23-year-old suspected of assisting in hack to spend one year on house arrest for obstructing a federal investigation.
A 23-year-old man suspected of assisting in the 2008 PlayStation Network hack has been sentenced to a one year house arrest, but not for the hacking itself.
The The Columbus Dispatch reports that 23-year-old Todd M. Miller, who has completed school to the ninth grade, was sentenced in federal court last week for obstructing a federal investigation by smashing his computers.
According to the report, after the FBI spoke with Miller in 2011, they returned to his home to find his computers had been destroyed, including important information stored on hard drives.
“Without the computers, the FBI did not have enough evidence to pursue hacking charges against Miller and another unnamed Columbus man, according to court records,” The Columbus Dispatch reports.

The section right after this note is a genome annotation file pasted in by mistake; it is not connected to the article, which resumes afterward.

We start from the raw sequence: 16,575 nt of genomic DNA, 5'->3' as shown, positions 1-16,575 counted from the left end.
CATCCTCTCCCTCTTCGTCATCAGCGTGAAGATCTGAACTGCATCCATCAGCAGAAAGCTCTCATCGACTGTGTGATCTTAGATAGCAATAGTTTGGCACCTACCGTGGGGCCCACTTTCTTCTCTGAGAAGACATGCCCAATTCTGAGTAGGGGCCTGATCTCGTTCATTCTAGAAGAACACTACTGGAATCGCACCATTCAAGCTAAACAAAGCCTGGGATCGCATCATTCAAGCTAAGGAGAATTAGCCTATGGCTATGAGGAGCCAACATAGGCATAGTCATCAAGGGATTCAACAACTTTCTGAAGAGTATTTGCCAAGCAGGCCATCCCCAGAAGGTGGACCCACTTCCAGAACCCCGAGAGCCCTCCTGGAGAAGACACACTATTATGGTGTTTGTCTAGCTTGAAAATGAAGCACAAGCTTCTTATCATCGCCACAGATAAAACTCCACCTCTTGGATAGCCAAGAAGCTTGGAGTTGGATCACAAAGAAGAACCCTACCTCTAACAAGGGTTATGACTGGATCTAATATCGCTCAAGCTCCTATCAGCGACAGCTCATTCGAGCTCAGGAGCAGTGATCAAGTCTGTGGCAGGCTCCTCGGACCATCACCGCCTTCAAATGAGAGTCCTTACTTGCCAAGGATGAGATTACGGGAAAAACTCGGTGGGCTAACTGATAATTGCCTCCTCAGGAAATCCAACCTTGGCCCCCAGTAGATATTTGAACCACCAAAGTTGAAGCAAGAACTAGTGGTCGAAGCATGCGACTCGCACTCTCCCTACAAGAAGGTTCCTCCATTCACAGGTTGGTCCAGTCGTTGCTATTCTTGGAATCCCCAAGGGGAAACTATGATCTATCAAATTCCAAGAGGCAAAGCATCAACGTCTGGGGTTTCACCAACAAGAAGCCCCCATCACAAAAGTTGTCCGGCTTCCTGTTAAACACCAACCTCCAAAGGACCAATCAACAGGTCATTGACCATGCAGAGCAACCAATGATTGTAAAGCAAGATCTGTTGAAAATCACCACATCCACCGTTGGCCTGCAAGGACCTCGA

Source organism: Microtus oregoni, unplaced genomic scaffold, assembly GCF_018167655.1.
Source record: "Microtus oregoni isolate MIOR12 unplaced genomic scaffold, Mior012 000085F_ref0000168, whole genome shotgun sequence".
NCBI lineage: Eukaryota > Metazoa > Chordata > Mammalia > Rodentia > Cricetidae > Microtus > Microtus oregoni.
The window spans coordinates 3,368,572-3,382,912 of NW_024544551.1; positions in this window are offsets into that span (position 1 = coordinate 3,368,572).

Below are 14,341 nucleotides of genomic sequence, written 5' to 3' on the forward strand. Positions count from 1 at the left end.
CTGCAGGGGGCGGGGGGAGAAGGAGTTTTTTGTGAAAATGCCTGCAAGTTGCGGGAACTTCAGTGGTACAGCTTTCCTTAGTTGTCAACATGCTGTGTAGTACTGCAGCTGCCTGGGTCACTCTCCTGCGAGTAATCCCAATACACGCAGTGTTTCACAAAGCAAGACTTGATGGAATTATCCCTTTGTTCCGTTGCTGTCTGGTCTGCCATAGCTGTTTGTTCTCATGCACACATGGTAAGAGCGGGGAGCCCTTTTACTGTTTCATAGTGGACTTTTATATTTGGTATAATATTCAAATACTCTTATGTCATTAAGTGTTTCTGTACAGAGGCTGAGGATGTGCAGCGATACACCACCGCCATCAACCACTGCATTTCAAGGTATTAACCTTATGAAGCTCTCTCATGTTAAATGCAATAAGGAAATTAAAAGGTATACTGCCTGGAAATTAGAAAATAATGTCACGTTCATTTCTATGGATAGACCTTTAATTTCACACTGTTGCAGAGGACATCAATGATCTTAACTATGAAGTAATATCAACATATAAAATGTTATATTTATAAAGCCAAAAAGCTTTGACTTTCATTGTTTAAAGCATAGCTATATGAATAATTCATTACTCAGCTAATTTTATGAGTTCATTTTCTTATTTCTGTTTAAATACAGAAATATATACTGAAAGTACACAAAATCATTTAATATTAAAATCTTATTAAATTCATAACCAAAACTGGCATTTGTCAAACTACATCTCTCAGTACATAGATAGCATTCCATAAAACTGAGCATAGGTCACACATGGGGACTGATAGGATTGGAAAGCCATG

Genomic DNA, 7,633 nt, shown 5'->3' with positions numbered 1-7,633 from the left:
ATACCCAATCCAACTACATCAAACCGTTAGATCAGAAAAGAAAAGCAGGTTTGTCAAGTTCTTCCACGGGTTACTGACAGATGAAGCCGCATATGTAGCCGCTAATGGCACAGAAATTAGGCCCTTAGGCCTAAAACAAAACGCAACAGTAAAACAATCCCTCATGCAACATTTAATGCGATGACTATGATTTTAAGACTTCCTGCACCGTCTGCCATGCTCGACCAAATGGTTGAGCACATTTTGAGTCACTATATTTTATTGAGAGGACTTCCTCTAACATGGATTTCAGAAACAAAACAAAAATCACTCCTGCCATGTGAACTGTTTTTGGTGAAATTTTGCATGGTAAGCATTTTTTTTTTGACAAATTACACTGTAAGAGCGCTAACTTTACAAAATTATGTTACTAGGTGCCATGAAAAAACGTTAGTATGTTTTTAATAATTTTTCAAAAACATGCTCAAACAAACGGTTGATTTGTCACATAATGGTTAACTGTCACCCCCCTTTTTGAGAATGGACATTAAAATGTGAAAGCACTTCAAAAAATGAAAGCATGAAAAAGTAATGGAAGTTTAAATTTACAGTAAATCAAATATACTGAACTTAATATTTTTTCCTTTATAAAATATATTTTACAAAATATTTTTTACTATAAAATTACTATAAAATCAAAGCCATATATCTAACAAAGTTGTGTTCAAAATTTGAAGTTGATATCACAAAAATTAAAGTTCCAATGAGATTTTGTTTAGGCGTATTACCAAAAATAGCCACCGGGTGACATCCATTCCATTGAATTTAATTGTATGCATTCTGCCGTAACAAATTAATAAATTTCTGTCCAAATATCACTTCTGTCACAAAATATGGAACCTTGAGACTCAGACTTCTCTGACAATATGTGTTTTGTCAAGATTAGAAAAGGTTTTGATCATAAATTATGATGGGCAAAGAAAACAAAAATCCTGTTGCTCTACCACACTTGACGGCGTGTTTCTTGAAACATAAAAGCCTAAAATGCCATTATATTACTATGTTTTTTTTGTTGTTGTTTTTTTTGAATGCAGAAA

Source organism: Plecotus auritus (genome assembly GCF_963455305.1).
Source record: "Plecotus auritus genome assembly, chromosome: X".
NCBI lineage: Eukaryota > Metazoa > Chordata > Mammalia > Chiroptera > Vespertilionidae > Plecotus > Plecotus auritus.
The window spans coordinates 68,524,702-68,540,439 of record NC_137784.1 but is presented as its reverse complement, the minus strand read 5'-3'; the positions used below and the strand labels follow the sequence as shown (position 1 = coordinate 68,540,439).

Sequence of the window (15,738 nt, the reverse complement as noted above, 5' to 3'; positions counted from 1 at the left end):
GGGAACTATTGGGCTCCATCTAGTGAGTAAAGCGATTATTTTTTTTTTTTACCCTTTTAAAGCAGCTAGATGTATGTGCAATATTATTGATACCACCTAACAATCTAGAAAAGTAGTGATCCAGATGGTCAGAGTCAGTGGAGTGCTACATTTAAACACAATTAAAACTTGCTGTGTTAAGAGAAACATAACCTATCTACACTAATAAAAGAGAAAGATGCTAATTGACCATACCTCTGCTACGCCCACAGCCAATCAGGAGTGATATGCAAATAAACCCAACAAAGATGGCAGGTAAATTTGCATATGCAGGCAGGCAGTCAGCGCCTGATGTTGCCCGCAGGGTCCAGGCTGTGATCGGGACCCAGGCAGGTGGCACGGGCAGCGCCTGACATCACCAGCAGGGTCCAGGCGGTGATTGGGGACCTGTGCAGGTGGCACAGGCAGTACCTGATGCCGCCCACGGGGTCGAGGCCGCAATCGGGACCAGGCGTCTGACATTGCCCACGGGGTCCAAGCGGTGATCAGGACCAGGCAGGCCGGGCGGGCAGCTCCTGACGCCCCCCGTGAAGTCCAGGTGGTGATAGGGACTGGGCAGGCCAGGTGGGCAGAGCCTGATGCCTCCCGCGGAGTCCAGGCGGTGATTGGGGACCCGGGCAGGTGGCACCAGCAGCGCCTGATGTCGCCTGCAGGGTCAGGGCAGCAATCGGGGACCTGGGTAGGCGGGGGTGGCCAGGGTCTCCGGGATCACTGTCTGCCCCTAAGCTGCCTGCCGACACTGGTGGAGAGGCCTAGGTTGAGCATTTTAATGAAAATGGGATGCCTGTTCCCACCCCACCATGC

During his hearing, Miller told U.S. District Judge Peter C. Economus that he was “immature and ignorant,” noting that he “caught up with the wrong people at the wrong time.” Economus sentenced Miller to three years probation and mandated that he get high school equivalency diploma.
According to the report, Miller faced up to 20 years in prison and a $250,000 fine.
The March 2008 PSN breach compromised personal information like passwords, but was dealt with swiftly. A more widespread and long-lasting hack occurred in April 2011, when the PSN was brought down for over a month, with personal information for the service’s 75 million members exposed.
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